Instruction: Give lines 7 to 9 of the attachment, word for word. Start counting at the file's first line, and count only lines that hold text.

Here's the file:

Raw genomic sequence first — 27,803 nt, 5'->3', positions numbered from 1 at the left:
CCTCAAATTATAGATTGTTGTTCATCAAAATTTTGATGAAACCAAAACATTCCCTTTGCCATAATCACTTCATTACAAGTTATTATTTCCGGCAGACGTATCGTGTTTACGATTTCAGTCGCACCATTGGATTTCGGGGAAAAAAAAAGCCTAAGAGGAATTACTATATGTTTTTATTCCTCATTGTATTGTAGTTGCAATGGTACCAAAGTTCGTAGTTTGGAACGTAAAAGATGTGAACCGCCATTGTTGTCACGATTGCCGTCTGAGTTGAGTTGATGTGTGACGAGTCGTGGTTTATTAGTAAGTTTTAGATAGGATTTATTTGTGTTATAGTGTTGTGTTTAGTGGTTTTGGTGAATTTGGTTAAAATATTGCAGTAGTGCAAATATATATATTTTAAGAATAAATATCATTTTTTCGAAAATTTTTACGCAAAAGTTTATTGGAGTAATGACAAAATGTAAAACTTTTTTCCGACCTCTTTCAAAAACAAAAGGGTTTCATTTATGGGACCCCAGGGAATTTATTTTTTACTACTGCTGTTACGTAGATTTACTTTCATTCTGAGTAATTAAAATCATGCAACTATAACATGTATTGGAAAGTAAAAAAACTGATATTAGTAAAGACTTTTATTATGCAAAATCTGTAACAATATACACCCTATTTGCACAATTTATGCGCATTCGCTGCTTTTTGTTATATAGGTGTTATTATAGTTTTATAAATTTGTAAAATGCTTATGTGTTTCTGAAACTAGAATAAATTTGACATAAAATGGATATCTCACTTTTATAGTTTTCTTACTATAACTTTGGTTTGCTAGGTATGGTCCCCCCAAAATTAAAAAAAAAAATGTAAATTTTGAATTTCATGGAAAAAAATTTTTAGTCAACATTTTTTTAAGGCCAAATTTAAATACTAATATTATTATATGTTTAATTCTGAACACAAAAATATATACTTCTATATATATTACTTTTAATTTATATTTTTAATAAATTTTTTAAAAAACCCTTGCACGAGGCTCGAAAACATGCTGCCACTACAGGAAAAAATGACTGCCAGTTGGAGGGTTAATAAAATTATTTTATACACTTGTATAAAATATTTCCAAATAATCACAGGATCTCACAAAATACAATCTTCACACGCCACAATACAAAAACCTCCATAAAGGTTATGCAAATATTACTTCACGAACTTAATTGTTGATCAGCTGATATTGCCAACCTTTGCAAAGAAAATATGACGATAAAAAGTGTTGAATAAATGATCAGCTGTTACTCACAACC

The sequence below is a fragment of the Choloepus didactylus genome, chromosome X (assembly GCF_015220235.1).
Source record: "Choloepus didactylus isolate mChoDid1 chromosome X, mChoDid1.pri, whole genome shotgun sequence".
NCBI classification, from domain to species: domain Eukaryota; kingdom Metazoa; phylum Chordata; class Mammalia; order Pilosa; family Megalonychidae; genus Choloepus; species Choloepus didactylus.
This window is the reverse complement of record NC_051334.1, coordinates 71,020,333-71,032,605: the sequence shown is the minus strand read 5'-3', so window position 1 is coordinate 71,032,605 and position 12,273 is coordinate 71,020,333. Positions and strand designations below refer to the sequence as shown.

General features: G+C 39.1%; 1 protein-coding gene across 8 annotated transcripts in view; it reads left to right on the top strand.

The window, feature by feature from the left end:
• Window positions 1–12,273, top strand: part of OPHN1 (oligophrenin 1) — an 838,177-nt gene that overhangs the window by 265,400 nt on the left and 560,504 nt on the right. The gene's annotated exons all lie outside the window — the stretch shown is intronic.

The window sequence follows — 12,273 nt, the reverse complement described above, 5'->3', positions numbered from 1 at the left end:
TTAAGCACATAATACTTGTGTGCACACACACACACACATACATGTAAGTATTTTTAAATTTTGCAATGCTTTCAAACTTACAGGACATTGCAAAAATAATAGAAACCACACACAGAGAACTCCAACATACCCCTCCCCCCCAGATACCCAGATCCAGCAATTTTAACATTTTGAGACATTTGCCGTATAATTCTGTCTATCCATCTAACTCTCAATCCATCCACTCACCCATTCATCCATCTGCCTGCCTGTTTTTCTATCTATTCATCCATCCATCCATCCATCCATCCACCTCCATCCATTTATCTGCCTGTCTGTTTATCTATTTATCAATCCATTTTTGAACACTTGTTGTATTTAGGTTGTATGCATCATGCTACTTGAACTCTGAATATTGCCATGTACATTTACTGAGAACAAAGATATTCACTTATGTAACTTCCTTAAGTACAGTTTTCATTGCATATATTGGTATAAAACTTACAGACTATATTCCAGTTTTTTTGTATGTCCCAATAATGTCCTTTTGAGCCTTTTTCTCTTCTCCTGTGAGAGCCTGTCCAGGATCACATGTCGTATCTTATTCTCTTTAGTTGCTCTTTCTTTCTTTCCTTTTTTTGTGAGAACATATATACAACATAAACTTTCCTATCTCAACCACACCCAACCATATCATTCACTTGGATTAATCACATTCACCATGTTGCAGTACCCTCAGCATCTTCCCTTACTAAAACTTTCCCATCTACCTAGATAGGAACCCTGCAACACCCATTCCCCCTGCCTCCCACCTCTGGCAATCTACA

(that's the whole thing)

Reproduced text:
General features: G+C 39.1%; 1 protein-coding gene across 8 annotated transcripts in view; it reads left to right on the top strand.

The window, feature by feature from the left end:
• Window positions 1–12,273, top strand: part of OPHN1 (oligophrenin 1) — an 838,177-nt gene that overhangs the window by 265,400 nt on the left and 560,504 nt on the right. The gene's annotated exons all lie outside the window — the stretch shown is intronic.